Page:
Deep ocean mineral resources have for several decades been subjected to technical and economical studies. Recently Norwegian industry has shown a renewed interest in ocean mining. The Norwegian Deep Seabed Mining Group (NDSMG) consists of six major Norwegian organizations involved in the marine survey, shipping and oil and gas industry. The NDSMG has recently conducted a study to evaluate the Cook Islands nodule deposits. An important part of this study was to design and evaluate cost-effective technical solutions for deep ocean mining, based on existing technology and experience from the offshore oil and gas sector. This paper presents some of the results of the study.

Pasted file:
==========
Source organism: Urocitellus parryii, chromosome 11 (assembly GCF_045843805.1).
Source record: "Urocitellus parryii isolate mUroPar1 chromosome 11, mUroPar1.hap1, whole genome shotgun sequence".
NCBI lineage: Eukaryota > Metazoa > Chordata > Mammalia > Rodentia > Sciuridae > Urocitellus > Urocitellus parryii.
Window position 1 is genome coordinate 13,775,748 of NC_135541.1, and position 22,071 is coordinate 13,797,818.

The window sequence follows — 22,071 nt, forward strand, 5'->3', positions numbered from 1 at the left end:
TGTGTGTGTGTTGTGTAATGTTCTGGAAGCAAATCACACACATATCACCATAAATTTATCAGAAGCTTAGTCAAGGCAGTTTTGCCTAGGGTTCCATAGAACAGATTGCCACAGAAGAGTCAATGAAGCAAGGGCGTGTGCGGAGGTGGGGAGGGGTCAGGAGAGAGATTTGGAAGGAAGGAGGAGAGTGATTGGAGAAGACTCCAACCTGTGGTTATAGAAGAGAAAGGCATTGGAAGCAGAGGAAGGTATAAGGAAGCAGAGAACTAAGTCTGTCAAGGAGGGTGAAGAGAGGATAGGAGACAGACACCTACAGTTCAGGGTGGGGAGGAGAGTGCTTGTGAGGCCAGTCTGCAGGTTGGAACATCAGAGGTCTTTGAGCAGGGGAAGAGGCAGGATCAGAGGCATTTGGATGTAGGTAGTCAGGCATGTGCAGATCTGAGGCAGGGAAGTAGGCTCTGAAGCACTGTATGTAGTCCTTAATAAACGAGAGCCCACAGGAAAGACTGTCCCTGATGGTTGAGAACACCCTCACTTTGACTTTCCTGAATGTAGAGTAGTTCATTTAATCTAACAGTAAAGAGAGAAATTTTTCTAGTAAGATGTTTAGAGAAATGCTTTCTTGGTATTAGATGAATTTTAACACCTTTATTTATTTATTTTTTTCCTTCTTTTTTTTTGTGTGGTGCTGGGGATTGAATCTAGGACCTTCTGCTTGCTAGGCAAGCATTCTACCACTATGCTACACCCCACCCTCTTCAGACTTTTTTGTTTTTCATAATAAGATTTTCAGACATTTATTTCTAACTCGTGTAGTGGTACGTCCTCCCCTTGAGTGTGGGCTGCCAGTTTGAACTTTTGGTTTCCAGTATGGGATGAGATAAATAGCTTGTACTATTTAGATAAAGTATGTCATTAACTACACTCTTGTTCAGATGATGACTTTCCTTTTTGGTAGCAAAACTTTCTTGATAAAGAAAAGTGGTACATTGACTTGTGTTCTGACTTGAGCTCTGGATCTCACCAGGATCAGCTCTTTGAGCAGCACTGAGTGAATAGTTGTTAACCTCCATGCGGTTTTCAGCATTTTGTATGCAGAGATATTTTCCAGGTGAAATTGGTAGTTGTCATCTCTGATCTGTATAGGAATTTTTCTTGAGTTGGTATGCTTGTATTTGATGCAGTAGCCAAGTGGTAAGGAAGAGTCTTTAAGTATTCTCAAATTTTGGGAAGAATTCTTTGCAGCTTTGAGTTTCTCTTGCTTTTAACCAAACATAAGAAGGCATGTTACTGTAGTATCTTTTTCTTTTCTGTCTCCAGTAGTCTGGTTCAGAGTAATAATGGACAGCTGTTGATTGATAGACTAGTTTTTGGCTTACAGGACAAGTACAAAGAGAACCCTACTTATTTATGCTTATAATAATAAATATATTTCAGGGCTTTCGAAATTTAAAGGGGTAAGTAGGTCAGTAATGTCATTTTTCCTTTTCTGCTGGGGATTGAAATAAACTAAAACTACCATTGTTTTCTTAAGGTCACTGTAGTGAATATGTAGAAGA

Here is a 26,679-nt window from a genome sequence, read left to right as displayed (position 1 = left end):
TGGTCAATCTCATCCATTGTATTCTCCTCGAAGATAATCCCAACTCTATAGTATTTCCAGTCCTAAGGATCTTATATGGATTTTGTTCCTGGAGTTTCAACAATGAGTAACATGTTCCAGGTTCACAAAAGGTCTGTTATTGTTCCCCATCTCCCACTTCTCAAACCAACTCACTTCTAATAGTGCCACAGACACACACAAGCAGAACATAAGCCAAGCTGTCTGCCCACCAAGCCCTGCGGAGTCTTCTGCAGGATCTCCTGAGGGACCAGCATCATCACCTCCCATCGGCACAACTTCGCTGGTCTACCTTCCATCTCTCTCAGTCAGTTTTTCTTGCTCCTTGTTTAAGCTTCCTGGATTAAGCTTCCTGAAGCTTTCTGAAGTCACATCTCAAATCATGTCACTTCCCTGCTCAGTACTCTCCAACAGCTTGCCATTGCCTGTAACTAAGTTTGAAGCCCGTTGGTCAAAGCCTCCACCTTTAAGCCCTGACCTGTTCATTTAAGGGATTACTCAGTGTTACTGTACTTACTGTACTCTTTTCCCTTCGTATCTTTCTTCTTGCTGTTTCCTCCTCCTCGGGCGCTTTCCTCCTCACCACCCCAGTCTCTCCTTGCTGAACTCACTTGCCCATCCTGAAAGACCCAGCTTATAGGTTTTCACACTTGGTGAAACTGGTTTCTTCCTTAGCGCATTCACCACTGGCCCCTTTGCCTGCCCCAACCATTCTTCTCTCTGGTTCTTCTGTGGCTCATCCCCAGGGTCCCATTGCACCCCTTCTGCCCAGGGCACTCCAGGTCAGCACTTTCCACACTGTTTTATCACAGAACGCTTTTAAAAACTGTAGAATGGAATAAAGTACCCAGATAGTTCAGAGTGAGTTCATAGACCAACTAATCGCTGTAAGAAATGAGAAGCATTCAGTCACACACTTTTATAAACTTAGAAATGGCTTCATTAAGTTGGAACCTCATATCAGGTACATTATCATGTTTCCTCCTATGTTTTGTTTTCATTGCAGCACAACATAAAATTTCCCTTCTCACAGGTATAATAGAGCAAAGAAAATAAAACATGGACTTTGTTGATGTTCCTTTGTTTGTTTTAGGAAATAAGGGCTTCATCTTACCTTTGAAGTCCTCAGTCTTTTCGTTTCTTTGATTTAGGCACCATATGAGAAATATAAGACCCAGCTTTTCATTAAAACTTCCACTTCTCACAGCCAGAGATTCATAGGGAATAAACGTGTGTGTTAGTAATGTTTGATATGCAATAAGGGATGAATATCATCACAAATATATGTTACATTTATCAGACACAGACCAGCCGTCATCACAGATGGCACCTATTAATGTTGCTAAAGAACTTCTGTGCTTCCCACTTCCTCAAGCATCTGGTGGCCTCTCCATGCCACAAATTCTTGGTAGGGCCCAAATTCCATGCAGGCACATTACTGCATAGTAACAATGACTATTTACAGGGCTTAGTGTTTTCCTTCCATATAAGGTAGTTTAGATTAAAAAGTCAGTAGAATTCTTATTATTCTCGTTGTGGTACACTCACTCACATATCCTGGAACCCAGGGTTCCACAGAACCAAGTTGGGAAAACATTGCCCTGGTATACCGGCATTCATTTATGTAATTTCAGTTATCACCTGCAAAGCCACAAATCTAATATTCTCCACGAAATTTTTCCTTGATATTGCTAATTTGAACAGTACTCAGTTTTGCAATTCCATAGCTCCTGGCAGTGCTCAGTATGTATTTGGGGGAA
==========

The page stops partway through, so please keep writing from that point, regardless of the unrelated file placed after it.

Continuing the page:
Until 1996 it was generally agreed that first generation commercial nodule projects would take place in the Clarion Clipperton area in the Pacific Ocean or in the Central Indian Basin in the Indian Ocean. In the 1960s, 70s and 80s these areas were especially targeted by scientists, several national programs and industry marine mining consortia such as OMCO, OMI, and OMA (Chung and Tsurusaki, 1994; Lenoble, 1995; Markussen, 2000; Padan, 1990). In 1996, however, it became known that the Bechtel Corporation had carried out a comprehensive technicaleconomical pre-feasibility study of the nodule deposits in the Cook Islands EEZ. The Cook Islands is a small island group in the Southern Pacific (Figure 1). The San Francisco-based Bechtel Corporation is the world's largest engineering company. Their comprehensive pre-feasibility study of commercial mining of the nodule deposits in the Cook Islands (Bechtel, 1996), was based on a resource assessment of the deposit carried out by the East-West Center in Hawaii (Clark et.al, 1993). This showed that the nodule density was over 20 kg/m2 which is twice as much as the nodule density in the Clarion Clipperton Area and the Central Indian Basin.